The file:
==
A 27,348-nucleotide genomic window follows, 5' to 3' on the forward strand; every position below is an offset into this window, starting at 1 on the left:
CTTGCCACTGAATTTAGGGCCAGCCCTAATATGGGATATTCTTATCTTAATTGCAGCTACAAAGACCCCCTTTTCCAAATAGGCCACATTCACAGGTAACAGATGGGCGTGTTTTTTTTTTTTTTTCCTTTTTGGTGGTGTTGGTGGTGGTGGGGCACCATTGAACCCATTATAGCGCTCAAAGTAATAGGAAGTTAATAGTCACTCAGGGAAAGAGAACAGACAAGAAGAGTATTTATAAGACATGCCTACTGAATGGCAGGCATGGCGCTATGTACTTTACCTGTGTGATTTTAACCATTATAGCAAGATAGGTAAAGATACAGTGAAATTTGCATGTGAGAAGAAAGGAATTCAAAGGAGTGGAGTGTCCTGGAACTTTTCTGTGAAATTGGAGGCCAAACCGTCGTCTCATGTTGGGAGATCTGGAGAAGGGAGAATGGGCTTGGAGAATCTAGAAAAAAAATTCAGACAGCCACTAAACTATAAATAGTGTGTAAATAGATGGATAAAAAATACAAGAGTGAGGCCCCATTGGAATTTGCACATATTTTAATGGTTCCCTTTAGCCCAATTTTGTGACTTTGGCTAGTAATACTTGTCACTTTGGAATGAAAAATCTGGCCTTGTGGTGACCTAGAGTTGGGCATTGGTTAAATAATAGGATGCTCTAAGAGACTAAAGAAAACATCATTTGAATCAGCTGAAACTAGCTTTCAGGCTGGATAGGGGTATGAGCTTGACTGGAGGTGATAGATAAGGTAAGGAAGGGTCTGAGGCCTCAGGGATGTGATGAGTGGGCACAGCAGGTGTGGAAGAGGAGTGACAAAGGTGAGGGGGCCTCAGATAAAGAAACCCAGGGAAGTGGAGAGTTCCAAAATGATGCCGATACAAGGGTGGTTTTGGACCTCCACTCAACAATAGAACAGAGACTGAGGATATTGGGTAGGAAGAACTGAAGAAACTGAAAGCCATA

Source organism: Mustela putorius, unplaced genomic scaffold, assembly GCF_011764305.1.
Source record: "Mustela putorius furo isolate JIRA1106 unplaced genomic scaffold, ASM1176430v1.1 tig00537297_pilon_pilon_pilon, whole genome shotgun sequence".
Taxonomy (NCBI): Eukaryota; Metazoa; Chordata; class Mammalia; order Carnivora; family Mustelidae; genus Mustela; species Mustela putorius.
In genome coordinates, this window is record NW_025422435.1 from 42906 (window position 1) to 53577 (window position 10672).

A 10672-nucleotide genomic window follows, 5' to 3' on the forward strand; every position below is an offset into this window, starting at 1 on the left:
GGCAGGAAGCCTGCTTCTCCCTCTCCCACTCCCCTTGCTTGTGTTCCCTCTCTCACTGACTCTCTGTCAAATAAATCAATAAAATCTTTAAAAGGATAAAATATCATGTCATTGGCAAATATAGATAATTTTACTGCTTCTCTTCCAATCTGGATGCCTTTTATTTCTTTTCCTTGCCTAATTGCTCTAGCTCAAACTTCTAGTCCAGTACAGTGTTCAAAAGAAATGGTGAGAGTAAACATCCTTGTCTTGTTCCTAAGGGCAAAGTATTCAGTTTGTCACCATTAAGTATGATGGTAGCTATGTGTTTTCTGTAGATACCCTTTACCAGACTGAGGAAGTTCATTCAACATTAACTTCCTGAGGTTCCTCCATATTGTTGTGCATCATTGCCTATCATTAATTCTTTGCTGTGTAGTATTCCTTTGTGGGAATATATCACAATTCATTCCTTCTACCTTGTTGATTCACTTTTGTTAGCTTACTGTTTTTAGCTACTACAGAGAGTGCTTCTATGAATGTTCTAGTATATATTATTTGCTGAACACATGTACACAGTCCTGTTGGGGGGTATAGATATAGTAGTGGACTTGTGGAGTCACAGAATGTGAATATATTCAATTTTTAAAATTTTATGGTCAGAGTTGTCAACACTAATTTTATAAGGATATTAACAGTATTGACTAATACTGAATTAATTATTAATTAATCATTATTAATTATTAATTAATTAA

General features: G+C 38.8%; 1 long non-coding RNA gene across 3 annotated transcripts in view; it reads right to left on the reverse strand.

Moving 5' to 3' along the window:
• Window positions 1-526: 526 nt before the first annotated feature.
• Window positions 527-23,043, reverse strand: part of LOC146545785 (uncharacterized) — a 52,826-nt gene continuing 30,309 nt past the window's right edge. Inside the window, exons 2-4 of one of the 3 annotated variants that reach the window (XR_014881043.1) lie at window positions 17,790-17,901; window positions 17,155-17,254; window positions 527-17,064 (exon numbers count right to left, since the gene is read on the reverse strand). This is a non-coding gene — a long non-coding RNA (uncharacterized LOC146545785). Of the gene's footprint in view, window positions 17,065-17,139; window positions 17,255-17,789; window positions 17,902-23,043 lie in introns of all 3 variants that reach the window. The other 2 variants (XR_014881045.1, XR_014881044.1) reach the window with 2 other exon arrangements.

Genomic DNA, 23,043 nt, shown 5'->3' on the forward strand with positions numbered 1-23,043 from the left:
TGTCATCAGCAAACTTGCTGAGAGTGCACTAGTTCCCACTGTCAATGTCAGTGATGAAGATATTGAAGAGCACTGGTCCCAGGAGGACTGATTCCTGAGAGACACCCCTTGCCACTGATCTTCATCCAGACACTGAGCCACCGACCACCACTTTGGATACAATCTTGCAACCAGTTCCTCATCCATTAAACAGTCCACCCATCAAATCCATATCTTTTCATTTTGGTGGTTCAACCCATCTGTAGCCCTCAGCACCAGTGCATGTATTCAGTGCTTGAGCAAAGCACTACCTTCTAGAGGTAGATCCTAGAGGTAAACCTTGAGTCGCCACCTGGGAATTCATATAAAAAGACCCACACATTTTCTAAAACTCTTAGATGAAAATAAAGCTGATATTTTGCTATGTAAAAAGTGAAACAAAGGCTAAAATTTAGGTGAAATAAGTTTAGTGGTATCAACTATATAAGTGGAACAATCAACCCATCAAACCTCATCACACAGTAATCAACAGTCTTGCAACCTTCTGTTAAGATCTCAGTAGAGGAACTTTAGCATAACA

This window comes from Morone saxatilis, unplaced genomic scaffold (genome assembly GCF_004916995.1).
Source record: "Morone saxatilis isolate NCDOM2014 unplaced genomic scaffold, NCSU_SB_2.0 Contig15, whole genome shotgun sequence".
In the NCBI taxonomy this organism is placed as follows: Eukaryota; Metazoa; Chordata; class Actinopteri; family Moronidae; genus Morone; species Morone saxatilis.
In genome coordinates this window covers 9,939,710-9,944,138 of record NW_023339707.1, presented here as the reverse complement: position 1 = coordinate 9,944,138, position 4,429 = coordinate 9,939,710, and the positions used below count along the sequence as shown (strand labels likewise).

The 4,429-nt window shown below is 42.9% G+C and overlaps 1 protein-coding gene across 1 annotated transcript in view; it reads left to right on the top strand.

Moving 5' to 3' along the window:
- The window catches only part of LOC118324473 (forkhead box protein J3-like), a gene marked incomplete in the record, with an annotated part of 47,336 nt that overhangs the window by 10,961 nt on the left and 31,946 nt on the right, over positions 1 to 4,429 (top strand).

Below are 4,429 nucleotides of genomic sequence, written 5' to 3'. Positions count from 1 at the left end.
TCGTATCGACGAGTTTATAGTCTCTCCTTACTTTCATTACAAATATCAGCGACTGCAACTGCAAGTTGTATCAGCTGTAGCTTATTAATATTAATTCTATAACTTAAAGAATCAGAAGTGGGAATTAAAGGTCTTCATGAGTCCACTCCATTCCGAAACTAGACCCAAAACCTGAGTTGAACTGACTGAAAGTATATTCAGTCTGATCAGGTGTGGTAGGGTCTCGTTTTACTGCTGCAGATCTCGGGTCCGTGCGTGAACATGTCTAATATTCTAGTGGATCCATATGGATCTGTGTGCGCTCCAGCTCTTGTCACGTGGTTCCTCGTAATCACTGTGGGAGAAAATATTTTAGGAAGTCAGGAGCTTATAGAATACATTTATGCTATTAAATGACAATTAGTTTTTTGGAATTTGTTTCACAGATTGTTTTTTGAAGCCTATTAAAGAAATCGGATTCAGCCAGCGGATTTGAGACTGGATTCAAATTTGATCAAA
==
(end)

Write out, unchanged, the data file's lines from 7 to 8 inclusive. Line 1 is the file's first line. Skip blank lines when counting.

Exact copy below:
A 10672-nucleotide genomic window follows, 5' to 3' on the forward strand; every position below is an offset into this window, starting at 1 on the left:
GGCAGGAAGCCTGCTTCTCCCTCTCCCACTCCCCTTGCTTGTGTTCCCTCTCTCACTGACTCTCTGTCAAATAAATCAATAAAATCTTTAAAAGGATAAAATATCATGTCATTGGCAAATATAGATAATTTTACTGCTTCTCTTCCAATCTGGATGCCTTTTATTTCTTTTCCTTGCCTAATTGCTCTAGCTCAAACTTCTAGTCCAGTACAGTGTTCAAAAGAAATGGTGAGAGTAAACATCCTTGTCTTGTTCCTAAGGGCAAAGTATTCAGTTTGTCACCATTAAGTATGATGGTAGCTATGTGTTTTCTGTAGATACCCTTTACCAGACTGAGGAAGTTCATTCAACATTAACTTCCTGAGGTTCCTCCATATTGTTGTGCATCATTGCCTATCATTAATTCTTTGCTGTGTAGTATTCCTTTGTGGGAATATATCACAATTCATTCCTTCTACCTTGTTGATTCACTTTTGTTAGCTTACTGTTTTTAGCTACTACAGAGAGTGCTTCTATGAATGTTCTAGTATATATTATTTGCTGAACACATGTACACAGTCCTGTTGGGGGGTATAGATATAGTAGTGGACTTGTGGAGTCACAGAATGTGAATATATTCAATTTTTAAAATTTTATGGTCAGAGTTGTCAACACTAATTTTATAAGGATATTAACAGTATTGACTAATACTGAATTAATTATTAATTAATCATTATTAATTATTAATTAATTAA